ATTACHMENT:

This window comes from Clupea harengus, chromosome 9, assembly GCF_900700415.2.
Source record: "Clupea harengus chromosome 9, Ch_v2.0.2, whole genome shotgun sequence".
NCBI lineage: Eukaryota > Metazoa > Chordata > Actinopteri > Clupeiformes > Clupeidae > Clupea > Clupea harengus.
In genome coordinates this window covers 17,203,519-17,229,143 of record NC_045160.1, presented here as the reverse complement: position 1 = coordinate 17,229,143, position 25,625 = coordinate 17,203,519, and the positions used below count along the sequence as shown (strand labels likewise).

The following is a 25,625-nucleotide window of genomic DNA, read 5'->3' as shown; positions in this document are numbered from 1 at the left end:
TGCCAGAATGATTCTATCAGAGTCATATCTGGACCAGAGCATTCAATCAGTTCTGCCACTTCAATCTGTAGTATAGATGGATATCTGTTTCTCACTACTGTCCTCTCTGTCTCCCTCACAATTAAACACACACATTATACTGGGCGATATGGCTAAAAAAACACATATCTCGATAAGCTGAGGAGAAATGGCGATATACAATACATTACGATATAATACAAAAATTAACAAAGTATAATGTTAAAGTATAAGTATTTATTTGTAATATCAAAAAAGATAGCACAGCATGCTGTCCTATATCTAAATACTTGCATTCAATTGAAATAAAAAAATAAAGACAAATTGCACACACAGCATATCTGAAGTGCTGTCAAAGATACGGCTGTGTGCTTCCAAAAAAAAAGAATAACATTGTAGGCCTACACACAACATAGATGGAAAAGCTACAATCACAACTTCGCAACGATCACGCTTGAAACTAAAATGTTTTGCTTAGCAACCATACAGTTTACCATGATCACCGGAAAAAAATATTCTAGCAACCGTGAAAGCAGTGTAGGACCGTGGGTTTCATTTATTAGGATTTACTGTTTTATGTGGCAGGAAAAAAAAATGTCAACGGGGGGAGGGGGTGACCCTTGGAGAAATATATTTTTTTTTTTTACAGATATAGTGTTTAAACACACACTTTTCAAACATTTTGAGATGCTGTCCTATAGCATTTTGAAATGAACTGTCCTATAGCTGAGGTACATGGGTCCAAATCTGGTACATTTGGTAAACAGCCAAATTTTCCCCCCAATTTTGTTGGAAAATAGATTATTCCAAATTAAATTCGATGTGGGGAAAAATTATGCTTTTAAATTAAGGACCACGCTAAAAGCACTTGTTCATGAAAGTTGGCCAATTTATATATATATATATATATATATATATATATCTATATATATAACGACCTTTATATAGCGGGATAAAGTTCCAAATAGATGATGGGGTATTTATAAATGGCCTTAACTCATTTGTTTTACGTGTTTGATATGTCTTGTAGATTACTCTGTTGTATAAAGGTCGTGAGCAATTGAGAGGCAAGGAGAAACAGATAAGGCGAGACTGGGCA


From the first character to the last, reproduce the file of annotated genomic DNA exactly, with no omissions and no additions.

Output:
This window comes from Clupea harengus, chromosome 9, assembly GCF_900700415.2.
Source record: "Clupea harengus chromosome 9, Ch_v2.0.2, whole genome shotgun sequence".
NCBI lineage: Eukaryota > Metazoa > Chordata > Actinopteri > Clupeiformes > Clupeidae > Clupea > Clupea harengus.
In genome coordinates this window covers 17,203,519-17,229,143 of record NC_045160.1, presented here as the reverse complement: position 1 = coordinate 17,229,143, position 25,625 = coordinate 17,203,519, and the positions used below count along the sequence as shown (strand labels likewise).

The following is a 25,625-nucleotide window of genomic DNA, read 5'->3' as shown; positions in this document are numbered from 1 at the left end:
TGCCAGAATGATTCTATCAGAGTCATATCTGGACCAGAGCATTCAATCAGTTCTGCCACTTCAATCTGTAGTATAGATGGATATCTGTTTCTCACTACTGTCCTCTCTGTCTCCCTCACAATTAAACACACACATTATACTGGGCGATATGGCTAAAAAAACACATATCTCGATAAGCTGAGGAGAAATGGCGATATACAATACATTACGATATAATACAAAAATTAACAAAGTATAATGTTAAAGTATAAGTATTTATTTGTAATATCAAAAAAGATAGCACAGCATGCTGTCCTATATCTAAATACTTGCATTCAATTGAAATAAAAAAATAAAGACAAATTGCACACACAGCATATCTGAAGTGCTGTCAAAGATACGGCTGTGTGCTTCCAAAAAAAAAGAATAACATTGTAGGCCTACACACAACATAGATGGAAAAGCTACAATCACAACTTCGCAACGATCACGCTTGAAACTAAAATGTTTTGCTTAGCAACCATACAGTTTACCATGATCACCGGAAAAAAATATTCTAGCAACCGTGAAAGCAGTGTAGGACCGTGGGTTTCATTTATTAGGATTTACTGTTTTATGTGGCAGGAAAAAAAAATGTCAACGGGGGGAGGGGGTGACCCTTGGAGAAATATATTTTTTTTTTTTACAGATATAGTGTTTAAACACACACTTTTCAAACATTTTGAGATGCTGTCCTATAGCATTTTGAAATGAACTGTCCTATAGCTGAGGTACATGGGTCCAAATCTGGTACATTTGGTAAACAGCCAAATTTTCCCCCCAATTTTGTTGGAAAATAGATTATTCCAAATTAAATTCGATGTGGGGAAAAATTATGCTTTTAAATTAAGGACCACGCTAAAAGCACTTGTTCATGAAAGTTGGCCAATTTATATATATATATATATATATATATATATATCTATATATATAACGACCTTTATATAGCGGGATAAAGTTCCAAATAGATGATGGGGTATTTATAAATGGCCTTAACTCATTTGTTTTACGTGTTTGATATGTCTTGTAGATTACTCTGTTGTATAAAGGTCGTGAGCAATTGAGAGGCAAGGAGAAACAGATAAGGCGAGACTGGGCA